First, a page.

Church leaders in Guernsey have said they oppose the introduction of assisted dying ahead of a vote in the island's parliament next month on a bill backed by Guernsey's chief minister.
In an open letter written to islanders, the church leaders say that 'to assist in the death of another is essentially to assist in their suicide' and warn that islanders 'could become an experiment in social change affecting all Islanders with implications well beyond our shores', ITV News reported.
The letter states: 'A "choice" by the State to introduce assisted dying will change our Island and will be seen as a threat by people living with various disabilities, vulnerable people and ultimately, perhaps, by all of us, as we approach the end of our lives or journey with those we love at that final stage.
'Of the few other jurisdictions that have introduced assisted dying most have, over time seen the initial safeguards eroded and criteria broadened to include other conditions beyond terminally ill people. Current law protects the life of everyone and we are concerned that Guernsey could become an experiment in social change affecting all Islanders with implications well beyond our shores.'
Instead, the church leaders are asking Guernsey's lawmakers to focus on the care of vulnerable people and to increase mental health provision and care for those with dementia.
They added: 'As a community we need to celebrate and support all of life and not actively seek to terminate life'.
Guernsey could become the first place in the British Isles to allow assisted dying under proposals expected to be voted on in next month in its parliament.
The island's chief minister, Gavin St Pier, is backing a bill to allow people to end their lives with the help of a doctor if they are terminally ill, are mentally competent and have less than six months to live.
The move raises the prospect of people from mainland UK who meet the criteria and want to die travelling to the island to take advantage of the law.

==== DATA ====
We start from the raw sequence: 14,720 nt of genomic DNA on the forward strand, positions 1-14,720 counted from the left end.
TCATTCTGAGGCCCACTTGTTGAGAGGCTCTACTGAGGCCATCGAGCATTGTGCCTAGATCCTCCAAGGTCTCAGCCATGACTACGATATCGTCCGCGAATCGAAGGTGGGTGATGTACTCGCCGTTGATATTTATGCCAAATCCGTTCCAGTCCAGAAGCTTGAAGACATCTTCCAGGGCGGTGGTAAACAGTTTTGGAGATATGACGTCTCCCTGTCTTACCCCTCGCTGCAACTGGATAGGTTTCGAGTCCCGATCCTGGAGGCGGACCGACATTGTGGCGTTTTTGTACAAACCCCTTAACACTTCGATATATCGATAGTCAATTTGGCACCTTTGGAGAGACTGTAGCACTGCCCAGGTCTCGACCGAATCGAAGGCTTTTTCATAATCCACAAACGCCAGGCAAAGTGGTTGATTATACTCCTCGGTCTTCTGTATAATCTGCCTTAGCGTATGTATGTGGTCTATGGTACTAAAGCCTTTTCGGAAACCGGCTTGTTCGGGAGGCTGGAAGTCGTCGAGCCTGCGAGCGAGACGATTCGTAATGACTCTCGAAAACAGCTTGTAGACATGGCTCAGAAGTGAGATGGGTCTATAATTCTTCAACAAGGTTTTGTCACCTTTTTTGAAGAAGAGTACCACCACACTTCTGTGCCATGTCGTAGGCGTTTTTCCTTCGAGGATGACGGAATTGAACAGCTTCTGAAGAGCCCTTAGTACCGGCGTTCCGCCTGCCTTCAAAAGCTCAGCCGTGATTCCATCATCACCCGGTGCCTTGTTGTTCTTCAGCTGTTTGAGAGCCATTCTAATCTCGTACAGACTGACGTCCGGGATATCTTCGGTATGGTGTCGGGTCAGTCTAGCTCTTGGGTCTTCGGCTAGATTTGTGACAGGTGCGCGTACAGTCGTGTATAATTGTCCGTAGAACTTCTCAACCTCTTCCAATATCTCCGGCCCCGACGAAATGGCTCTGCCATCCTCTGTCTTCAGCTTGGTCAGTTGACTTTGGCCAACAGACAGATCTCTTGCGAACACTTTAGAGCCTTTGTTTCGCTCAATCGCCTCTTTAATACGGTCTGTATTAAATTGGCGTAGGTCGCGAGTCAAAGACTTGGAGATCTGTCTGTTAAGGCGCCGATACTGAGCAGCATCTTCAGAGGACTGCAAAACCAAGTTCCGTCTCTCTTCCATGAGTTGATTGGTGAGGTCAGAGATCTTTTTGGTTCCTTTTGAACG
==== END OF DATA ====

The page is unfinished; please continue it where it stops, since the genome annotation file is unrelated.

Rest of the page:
If Guernsey's parliament passes the bill, it will reportedly be subject to an 18-month consultation period.
St Pier said last month: 'This is about giving people choice and a sense that they have some control themselves, rather than being frightened, out of control and in the hands of others. That for me is why it is such an important issue.'
He told the Mirror that his father had a distressing death nine years ago from cardiovascular disease. 'It was not a comfortable death and it was also not the death that he would have chosen for himself had he had the choice,' he said.
As a British crown dependency, Guernsey is able to set its own laws, but they have to be approved by the privy council, which is a body of senior politicians at Westminster.
In 2015, MPs in the Westminster House of Commons voted against an assisted dying bill by 330 votes to 118.
Dignity in Dying, which campaigns for a change in the UK law, says that around 44 Britons per year travel to Dignitas, a Swiss euthanasia clinic that offers it services to foreigners.
The Guernsey proposal is based on the 'Oregon model', which is restricted to people with a diagnosed terminal illness and has been adopted in six US states, including Oregon, plus Canada and the Australian state of Victoria. New Zealand is currently considering legislation.
The Netherlands, Belgium and Luxembourg have more permissive laws, and the Netherlands has recently been engulfed with controversy after a 29-year-old woman, Aurelia Brouwers, who had mental illnesses but was physically fit was permitted euthanasia.